For the people who live in those areas, especially where the bomblets lie most thickly, they are careful when they go to the well or river for water, or when they leave home to tend their fields or rice paddies, or when they go into the forest for firewood or wood to build a shelter for themselves or their livestock. There is great fear, but they must carry on their normal day’s work. Truthout noted in 2011: “With landmines supplied by China, the Khmer Rouge subsequently mined rice paddies and country paths used by Cambodian peasants to punish and starve them.”

The Khmer Rouge laid their deadly devices in the 1970s, into the 1980s during the civil war and the killing fields. Cambodia is one of the most heavily mined areas in the world, by some estimates, with as many as 10 million mines, in a country of 11.5 million people. The Cambodian Mine Action Center estimates that there are 4-6 million mines. Tourists are warned by the same agency: “…it is always wise to talk to local people before going off for a walk in remote areas, particularly forested areas. Cambodia is not yet a country where backpacking in the mountains is a good idea. Sticking to the normal tourist circuits is fine, but if you want to rent a motorcycle and ride the back roads of Siem Reap or Battambang provinces you must ask about mine safety first. Similarly, if one wants to cross the border from Thailand anywhere but the open crossing points on main roadways, then you need to consult with local people about particular pathways.”

Such is the fear generated by the seeding of the countryside with hundreds of thousands or millions of mines and cluster bombs. The two are somewhat different, but the effects are the same and, generally, children are the most pathetic victims of the explosions. It’s hard to imagine dealing with unseen and unheard devices that kill randomly along roads, in fields, and sometimes around places of worship. Virtually everywhere. It would not be surprising that there would be a high level of post-traumatic-stress disorder among people who live with the possibility of being blown up at any time, on any day.

It is the same fear of the people who suffered through the horror of the Boston Marathon bombing. Many of its victims will be seeking treatment for PTSD, but for many in the world’s mined nations, there is no treatment, either emotional or mental or physical, such as a child who, limb sewed up at the end, has to learn to live and work on a crutch made of a tree branch.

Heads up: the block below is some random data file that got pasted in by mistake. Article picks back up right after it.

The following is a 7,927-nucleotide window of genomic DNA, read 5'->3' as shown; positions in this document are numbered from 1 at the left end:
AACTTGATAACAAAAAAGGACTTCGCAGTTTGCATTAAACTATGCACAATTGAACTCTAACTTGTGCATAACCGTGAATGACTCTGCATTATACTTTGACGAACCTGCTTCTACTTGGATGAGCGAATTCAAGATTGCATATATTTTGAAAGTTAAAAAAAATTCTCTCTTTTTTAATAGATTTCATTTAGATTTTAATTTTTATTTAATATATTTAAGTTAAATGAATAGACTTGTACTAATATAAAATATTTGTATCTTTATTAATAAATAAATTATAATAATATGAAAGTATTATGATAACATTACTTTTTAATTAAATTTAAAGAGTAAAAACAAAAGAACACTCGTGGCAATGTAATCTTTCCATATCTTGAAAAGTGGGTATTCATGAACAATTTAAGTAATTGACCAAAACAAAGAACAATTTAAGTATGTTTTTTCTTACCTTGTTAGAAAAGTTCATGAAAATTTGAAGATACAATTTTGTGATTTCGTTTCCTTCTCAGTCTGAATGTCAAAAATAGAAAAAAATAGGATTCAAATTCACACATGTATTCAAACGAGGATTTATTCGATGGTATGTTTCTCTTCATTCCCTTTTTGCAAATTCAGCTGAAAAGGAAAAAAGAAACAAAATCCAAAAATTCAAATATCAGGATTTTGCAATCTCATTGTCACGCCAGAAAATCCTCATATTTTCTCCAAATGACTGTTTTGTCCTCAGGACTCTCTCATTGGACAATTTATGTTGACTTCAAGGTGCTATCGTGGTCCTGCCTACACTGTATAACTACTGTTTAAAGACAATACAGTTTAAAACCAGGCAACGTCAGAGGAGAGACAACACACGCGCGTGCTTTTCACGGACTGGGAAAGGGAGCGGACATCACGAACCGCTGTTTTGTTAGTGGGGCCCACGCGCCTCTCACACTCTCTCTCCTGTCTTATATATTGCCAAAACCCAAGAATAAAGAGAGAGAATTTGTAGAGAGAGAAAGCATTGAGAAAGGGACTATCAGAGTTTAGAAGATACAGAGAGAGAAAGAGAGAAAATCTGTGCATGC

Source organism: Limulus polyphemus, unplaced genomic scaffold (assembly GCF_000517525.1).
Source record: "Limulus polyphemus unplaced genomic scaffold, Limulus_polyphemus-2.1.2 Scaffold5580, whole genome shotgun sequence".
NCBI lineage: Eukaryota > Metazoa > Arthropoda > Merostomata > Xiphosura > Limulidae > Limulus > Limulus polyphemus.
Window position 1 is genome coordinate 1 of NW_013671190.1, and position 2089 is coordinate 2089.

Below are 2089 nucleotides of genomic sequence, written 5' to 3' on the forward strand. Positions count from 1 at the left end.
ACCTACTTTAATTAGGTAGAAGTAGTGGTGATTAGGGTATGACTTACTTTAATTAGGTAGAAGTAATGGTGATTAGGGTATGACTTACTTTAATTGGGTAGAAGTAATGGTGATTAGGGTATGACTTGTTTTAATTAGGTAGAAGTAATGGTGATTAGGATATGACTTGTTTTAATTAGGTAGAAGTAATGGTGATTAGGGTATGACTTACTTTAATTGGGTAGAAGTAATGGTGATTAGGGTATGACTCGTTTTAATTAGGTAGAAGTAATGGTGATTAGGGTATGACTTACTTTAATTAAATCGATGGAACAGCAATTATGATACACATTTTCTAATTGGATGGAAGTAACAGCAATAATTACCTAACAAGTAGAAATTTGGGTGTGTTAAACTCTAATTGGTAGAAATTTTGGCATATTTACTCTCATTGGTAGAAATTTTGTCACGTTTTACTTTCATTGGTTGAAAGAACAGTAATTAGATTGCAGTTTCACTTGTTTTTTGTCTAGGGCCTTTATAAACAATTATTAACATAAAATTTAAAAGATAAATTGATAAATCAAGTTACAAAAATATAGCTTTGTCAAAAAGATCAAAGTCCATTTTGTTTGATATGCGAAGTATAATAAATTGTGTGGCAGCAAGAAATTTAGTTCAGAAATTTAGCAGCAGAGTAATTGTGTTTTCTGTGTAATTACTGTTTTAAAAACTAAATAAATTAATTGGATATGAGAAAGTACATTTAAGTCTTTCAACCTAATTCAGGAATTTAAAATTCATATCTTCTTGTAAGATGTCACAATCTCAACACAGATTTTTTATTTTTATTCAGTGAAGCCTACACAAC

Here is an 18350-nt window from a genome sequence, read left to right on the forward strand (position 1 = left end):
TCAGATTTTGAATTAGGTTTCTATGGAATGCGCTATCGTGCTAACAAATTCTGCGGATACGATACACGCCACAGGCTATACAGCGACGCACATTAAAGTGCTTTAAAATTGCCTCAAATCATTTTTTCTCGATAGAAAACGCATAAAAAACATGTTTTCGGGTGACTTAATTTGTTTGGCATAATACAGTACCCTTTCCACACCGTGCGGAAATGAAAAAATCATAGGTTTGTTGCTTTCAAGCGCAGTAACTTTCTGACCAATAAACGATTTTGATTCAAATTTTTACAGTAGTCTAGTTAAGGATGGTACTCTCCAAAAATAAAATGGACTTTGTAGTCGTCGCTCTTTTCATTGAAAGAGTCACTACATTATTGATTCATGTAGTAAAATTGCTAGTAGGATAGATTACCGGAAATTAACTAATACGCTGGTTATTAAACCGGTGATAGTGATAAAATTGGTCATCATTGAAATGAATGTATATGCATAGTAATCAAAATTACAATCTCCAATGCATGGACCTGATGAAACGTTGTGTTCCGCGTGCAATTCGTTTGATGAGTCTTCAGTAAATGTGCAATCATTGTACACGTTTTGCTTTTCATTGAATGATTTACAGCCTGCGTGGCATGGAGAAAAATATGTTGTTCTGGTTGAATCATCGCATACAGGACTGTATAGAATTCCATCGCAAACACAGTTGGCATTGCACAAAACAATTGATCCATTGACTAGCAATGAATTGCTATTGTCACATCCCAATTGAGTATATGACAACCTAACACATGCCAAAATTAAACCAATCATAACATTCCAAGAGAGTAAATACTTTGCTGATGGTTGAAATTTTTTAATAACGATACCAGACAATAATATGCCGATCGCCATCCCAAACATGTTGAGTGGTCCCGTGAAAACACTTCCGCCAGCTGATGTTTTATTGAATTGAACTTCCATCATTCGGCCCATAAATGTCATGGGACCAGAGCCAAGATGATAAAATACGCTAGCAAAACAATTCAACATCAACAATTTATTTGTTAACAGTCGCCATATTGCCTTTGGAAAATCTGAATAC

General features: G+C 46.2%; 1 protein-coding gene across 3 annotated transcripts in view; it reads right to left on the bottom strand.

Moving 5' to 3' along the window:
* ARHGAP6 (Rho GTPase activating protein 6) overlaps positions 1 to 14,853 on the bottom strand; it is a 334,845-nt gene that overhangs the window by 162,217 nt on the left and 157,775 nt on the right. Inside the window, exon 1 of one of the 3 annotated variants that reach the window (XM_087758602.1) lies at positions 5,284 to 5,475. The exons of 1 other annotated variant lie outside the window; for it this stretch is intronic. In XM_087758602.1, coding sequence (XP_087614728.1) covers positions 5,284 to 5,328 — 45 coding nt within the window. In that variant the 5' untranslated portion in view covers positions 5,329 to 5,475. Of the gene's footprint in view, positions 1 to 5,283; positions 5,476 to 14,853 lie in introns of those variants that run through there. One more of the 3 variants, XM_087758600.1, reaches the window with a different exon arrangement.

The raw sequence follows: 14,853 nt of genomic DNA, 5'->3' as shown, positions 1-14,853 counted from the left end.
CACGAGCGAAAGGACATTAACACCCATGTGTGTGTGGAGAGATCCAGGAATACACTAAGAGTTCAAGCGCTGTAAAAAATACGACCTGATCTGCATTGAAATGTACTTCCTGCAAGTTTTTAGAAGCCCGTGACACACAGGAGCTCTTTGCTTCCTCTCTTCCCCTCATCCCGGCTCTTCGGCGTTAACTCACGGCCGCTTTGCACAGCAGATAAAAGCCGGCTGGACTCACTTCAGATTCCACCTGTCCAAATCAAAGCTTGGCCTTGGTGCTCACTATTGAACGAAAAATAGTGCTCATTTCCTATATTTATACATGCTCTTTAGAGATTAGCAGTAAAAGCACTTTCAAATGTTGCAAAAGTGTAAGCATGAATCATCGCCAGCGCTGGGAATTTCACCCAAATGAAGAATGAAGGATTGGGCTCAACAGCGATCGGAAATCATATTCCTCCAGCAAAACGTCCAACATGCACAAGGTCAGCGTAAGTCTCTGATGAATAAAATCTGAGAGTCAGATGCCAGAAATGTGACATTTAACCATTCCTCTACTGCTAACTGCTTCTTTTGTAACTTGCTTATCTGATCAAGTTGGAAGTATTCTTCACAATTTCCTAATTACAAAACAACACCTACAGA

A majority of the world’s nations have signed a convention that prohibits the production, sale, distribution, and use of cluster and landmine munitions, but some of the countries with the largest economies and militaries have not signed it. Among the non-signers are the U.S., Russia, China, India and most Middle Eastern states. 

The cost of manufacturing so-called submunitions is cheap, $3 to $30 each, but the cost to detect them and destroy them is expensive, with the United Nations estimating that, at the current rate, “it will take 1,100 years to clear all remaining landmines.” This would be at a cost of some $33 billion, if no new mines are manufactured, and if they are not used. It is a daunting task and the burden seems to be on the peoples of the world who can least afford to deal with such mayhem, peasant farmers, indigenous tribes, pastoralists, and those who live a subsistence life.

There are groups worldwide which are attempting to bring the production and use of cluster bombs and landmines to a halt, but the going is tough for them. The power of the weapons manufacturers is great and the corporate chiefs have the ear of the leaders of the most powerful governments, the places where these weapons are produced.

These nations do not make war against each other. Rather, they use the weapons against those who have no means to resist and who suffer the most from their use. A human rights group has said that the U.S. has not used cluster bombs since 2003 (think Iraq War). Well, that’s good, but not signing the agreement not to produce, sell, distribute, or use cluster bombs allows American arms manufacturers to continue to produce them.

The U.S. will sign the agreement when the American people demand that they do, knowing that people just like them would be the targets of cluster and landmine munitions. Columnist, John Funiciello, is a long-time former newspaper reporter and labor organizer, who lives in the Mohawk Valley of New York State. In addition to labor work, he is organizing family farmers as they struggle to stay on the land under enormous pressure from factory food producers and land developers. Click here to contact Mr. Funiciello.